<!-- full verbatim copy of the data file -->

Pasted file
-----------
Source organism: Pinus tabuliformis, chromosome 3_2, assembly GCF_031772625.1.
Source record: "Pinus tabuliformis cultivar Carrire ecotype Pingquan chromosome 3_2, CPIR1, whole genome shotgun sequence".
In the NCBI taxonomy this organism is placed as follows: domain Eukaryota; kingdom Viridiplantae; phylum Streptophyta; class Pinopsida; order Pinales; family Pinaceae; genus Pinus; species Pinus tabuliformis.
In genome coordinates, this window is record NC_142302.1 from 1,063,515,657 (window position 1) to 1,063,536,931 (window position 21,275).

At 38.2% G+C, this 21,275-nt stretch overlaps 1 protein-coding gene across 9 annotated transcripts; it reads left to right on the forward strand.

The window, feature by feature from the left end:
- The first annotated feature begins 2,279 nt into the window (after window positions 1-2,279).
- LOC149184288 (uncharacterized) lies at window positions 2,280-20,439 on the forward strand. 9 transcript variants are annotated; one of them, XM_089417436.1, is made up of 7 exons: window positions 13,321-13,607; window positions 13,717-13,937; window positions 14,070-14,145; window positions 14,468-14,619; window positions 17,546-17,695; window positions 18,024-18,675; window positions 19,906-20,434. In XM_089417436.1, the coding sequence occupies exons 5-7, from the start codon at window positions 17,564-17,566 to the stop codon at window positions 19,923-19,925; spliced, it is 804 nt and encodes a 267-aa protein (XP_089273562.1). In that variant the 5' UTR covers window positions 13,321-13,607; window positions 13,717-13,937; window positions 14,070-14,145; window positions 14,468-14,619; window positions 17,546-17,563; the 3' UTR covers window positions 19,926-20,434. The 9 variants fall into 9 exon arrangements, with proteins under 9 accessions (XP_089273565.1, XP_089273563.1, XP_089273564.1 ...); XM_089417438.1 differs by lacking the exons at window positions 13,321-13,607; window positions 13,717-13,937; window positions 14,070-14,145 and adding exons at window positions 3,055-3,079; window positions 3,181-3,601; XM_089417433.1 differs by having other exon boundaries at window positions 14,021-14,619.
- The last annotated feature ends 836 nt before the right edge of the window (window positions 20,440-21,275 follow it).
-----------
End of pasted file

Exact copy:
Source organism: Pinus tabuliformis, chromosome 3_2, assembly GCF_031772625.1.
Source record: "Pinus tabuliformis cultivar Carrire ecotype Pingquan chromosome 3_2, CPIR1, whole genome shotgun sequence".
In the NCBI taxonomy this organism is placed as follows: domain Eukaryota; kingdom Viridiplantae; phylum Streptophyta; class Pinopsida; order Pinales; family Pinaceae; genus Pinus; species Pinus tabuliformis.
In genome coordinates, this window is record NC_142302.1 from 1,063,515,657 (window position 1) to 1,063,536,931 (window position 21,275).

At 38.2% G+C, this 21,275-nt stretch overlaps 1 protein-coding gene across 9 annotated transcripts; it reads left to right on the forward strand.

The window, feature by feature from the left end:
- The first annotated feature begins 2,279 nt into the window (after window positions 1-2,279).
- LOC149184288 (uncharacterized) lies at window positions 2,280-20,439 on the forward strand. 9 transcript variants are annotated; one of them, XM_089417436.1, is made up of 7 exons: window positions 13,321-13,607; window positions 13,717-13,937; window positions 14,070-14,145; window positions 14,468-14,619; window positions 17,546-17,695; window positions 18,024-18,675; window positions 19,906-20,434. In XM_089417436.1, the coding sequence occupies exons 5-7, from the start codon at window positions 17,564-17,566 to the stop codon at window positions 19,923-19,925; spliced, it is 804 nt and encodes a 267-aa protein (XP_089273562.1). In that variant the 5' UTR covers window positions 13,321-13,607; window positions 13,717-13,937; window positions 14,070-14,145; window positions 14,468-14,619; window positions 17,546-17,563; the 3' UTR covers window positions 19,926-20,434. The 9 variants fall into 9 exon arrangements, with proteins under 9 accessions (XP_089273565.1, XP_089273563.1, XP_089273564.1 ...); XM_089417438.1 differs by lacking the exons at window positions 13,321-13,607; window positions 13,717-13,937; window positions 14,070-14,145 and adding exons at window positions 3,055-3,079; window positions 3,181-3,601; XM_089417433.1 differs by having other exon boundaries at window positions 14,021-14,619.
- The last annotated feature ends 836 nt before the right edge of the window (window positions 20,440-21,275 follow it).